2. Sergey, thank you for forwarding to me the newest data on Russian plastic payments online. For non-Russian-speaking audience of my blog, here’s the gist of what wrote earlier today:

      By August 2011 there were 47.84% Russian shoppers who paid for their eBay and Amazon purchases by plastic cards. This was 63% higher than the data (30.38%) collected in March of this year. BayRu indicates that the popularity of plastic payments is growing primarily due the speed of payment processing and the lack of additional bank fees (which may be incurred when other methods of electronic payments are used).

  2. In my opinion, the problem with credit card usage is to a large extend psychological. Russians don’t trust anyone with their money. They’ve been tricked too many times (consider the events of the 90s alone). Credit cards are an easy target for fraud, which is also quite hard to spot in a good time, since online banking in Russia is almost non-existent.. I am rather skeptical myself to use my card in Russia. Even though I know that things have changed, the idea of being fooled again is still sitting in the back of my head.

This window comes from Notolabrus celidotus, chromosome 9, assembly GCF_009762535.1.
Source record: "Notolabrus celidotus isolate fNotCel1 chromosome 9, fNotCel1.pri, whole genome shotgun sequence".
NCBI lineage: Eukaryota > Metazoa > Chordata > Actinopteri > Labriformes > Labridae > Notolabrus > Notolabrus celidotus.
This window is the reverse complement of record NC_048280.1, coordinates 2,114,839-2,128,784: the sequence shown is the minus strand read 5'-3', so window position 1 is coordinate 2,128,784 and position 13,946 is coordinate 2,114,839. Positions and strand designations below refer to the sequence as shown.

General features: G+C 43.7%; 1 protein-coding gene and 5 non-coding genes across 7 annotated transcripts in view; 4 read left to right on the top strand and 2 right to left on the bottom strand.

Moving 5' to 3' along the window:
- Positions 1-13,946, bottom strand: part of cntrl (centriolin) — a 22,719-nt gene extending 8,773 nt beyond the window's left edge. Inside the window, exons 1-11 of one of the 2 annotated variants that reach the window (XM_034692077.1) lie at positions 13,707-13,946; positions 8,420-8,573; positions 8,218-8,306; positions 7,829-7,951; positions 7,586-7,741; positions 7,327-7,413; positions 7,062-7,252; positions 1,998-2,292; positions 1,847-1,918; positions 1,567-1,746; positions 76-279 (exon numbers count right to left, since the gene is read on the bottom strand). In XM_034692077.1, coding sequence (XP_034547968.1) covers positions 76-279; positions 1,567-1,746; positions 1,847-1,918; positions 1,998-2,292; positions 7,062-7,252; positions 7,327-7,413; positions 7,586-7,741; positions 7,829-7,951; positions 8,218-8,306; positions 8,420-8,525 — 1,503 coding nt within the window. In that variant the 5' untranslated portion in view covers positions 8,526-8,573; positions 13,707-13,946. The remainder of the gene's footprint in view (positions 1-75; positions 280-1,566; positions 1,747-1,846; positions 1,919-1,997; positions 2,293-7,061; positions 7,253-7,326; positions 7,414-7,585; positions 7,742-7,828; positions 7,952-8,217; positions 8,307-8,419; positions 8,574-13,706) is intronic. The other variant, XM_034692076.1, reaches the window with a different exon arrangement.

1. I agree with you, Verona. Having lived in a busy Russian city for 5 years, I can tell you all sorts of stories about my credit (and debit!) card info getting stolen, money withdrawn without my consent, etc… So, I don’t blame them for not trusting anyone “with their money”. Better be safe than sorry, right?

  3. I lived in Russia for 6 months (I’m only half russian btw!) and have some experience with all this.

    The current system isn’t all that bad you know. In point form! :